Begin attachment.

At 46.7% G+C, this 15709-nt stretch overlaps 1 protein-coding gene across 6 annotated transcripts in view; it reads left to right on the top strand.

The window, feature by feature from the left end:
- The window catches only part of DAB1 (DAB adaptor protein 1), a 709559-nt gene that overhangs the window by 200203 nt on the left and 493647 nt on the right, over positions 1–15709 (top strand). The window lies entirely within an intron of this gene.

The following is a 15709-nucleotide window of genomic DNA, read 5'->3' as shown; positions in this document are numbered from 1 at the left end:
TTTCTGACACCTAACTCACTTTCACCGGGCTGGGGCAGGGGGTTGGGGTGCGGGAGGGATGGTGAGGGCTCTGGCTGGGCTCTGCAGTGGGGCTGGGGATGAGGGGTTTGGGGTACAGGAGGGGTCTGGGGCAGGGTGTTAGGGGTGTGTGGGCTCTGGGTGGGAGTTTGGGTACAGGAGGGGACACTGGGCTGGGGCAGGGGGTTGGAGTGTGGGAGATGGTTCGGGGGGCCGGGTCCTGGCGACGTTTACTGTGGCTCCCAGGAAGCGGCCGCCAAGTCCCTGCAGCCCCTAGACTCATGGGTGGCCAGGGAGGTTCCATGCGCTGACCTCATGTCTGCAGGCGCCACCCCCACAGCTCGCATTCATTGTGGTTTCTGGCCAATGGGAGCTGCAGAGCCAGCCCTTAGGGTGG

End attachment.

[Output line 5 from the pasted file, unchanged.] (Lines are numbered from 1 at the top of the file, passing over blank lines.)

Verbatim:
TTTCTGACACCTAACTCACTTTCACCGGGCTGGGGCAGGGGGTTGGGGTGCGGGAGGGATGGTGAGGGCTCTGGCTGGGCTCTGCAGTGGGGCTGGGGATGAGGGGTTTGGGGTACAGGAGGGGTCTGGGGCAGGGTGTTAGGGGTGTGTGGGCTCTGGGTGGGAGTTTGGGTACAGGAGGGGACACTGGGCTGGGGCAGGGGGTTGGAGTGTGGGAGATGGTTCGGGGGGCCGGGTCCTGGCGACGTTTACTGTGGCTCCCAGGAAGCGGCCGCCAAGTCCCTGCAGCCCCTAGACTCATGGGTGGCCAGGGAGGTTCCATGCGCTGACCTCATGTCTGCAGGCGCCACCCCCACAGCTCGCATTCATTGTGGTTTCTGGCCAATGGGAGCTGCAGAGCCAGCCCTTAGGGTGG